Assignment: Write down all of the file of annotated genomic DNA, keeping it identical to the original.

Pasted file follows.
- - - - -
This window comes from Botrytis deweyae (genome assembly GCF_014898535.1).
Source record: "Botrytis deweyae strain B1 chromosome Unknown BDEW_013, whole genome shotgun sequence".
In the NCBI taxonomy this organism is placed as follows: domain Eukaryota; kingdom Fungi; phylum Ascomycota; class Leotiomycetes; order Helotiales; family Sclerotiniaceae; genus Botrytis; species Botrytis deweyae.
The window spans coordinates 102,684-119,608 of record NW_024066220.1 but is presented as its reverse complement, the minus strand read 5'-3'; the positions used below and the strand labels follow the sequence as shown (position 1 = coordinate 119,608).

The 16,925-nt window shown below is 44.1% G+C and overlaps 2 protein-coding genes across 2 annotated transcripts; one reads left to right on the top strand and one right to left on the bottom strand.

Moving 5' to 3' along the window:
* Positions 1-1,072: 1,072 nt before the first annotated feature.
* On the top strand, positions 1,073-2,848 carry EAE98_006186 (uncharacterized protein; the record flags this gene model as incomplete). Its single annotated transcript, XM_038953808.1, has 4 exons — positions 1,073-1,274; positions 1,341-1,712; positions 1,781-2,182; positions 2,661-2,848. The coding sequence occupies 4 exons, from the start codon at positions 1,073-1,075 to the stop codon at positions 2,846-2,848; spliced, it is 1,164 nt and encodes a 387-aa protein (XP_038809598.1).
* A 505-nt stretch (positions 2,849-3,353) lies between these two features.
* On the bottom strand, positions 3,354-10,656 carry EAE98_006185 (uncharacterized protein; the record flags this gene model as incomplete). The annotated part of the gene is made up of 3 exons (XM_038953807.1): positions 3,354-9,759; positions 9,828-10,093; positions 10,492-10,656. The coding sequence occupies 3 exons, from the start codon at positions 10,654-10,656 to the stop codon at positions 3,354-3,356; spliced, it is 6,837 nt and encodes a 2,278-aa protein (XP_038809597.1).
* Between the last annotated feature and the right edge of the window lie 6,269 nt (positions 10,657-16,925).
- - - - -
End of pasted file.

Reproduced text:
This window comes from Botrytis deweyae (genome assembly GCF_014898535.1).
Source record: "Botrytis deweyae strain B1 chromosome Unknown BDEW_013, whole genome shotgun sequence".
In the NCBI taxonomy this organism is placed as follows: domain Eukaryota; kingdom Fungi; phylum Ascomycota; class Leotiomycetes; order Helotiales; family Sclerotiniaceae; genus Botrytis; species Botrytis deweyae.
The window spans coordinates 102,684-119,608 of record NW_024066220.1 but is presented as its reverse complement, the minus strand read 5'-3'; the positions used below and the strand labels follow the sequence as shown (position 1 = coordinate 119,608).

The 16,925-nt window shown below is 44.1% G+C and overlaps 2 protein-coding genes across 2 annotated transcripts; one reads left to right on the top strand and one right to left on the bottom strand.

Moving 5' to 3' along the window:
* Positions 1-1,072: 1,072 nt before the first annotated feature.
* On the top strand, positions 1,073-2,848 carry EAE98_006186 (uncharacterized protein; the record flags this gene model as incomplete). Its single annotated transcript, XM_038953808.1, has 4 exons — positions 1,073-1,274; positions 1,341-1,712; positions 1,781-2,182; positions 2,661-2,848. The coding sequence occupies 4 exons, from the start codon at positions 1,073-1,075 to the stop codon at positions 2,846-2,848; spliced, it is 1,164 nt and encodes a 387-aa protein (XP_038809598.1).
* A 505-nt stretch (positions 2,849-3,353) lies between these two features.
* On the bottom strand, positions 3,354-10,656 carry EAE98_006185 (uncharacterized protein; the record flags this gene model as incomplete). The annotated part of the gene is made up of 3 exons (XM_038953807.1): positions 3,354-9,759; positions 9,828-10,093; positions 10,492-10,656. The coding sequence occupies 3 exons, from the start codon at positions 10,654-10,656 to the stop codon at positions 3,354-3,356; spliced, it is 6,837 nt and encodes a 2,278-aa protein (XP_038809597.1).
* Between the last annotated feature and the right edge of the window lie 6,269 nt (positions 10,657-16,925).